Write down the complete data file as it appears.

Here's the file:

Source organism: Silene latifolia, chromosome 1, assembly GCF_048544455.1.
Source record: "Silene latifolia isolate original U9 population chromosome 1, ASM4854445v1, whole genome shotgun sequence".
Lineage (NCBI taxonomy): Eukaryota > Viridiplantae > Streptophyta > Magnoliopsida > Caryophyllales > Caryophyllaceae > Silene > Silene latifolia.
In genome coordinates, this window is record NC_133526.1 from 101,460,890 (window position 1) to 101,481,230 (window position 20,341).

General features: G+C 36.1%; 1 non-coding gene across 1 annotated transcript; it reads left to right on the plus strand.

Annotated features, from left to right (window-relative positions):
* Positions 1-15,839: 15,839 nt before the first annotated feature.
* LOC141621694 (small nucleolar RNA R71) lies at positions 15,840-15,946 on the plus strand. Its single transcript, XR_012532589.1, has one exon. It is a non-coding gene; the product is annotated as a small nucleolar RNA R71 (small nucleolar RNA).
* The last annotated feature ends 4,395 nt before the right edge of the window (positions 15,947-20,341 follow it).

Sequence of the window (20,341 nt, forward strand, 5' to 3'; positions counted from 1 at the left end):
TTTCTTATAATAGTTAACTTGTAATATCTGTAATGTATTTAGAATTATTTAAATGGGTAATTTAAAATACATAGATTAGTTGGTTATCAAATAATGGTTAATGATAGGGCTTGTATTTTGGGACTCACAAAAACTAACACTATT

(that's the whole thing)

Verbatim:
Source organism: Silene latifolia, chromosome 1, assembly GCF_048544455.1.
Source record: "Silene latifolia isolate original U9 population chromosome 1, ASM4854445v1, whole genome shotgun sequence".
Lineage (NCBI taxonomy): Eukaryota > Viridiplantae > Streptophyta > Magnoliopsida > Caryophyllales > Caryophyllaceae > Silene > Silene latifolia.
In genome coordinates, this window is record NC_133526.1 from 101,460,890 (window position 1) to 101,481,230 (window position 20,341).

General features: G+C 36.1%; 1 non-coding gene across 1 annotated transcript; it reads left to right on the plus strand.

Annotated features, from left to right (window-relative positions):
* Positions 1-15,839: 15,839 nt before the first annotated feature.
* LOC141621694 (small nucleolar RNA R71) lies at positions 15,840-15,946 on the plus strand. Its single transcript, XR_012532589.1, has one exon. It is a non-coding gene; the product is annotated as a small nucleolar RNA R71 (small nucleolar RNA).
* The last annotated feature ends 4,395 nt before the right edge of the window (positions 15,947-20,341 follow it).

Sequence of the window (20,341 nt, forward strand, 5' to 3'; positions counted from 1 at the left end):
TTTCTTATAATAGTTAACTTGTAATATCTGTAATGTATTTAGAATTATTTAAATGGGTAATTTAAAATACATAGATTAGTTGGTTATCAAATAATGGTTAATGATAGGGCTTGTATTTTGGGACTCACAAAAACTAACACTATT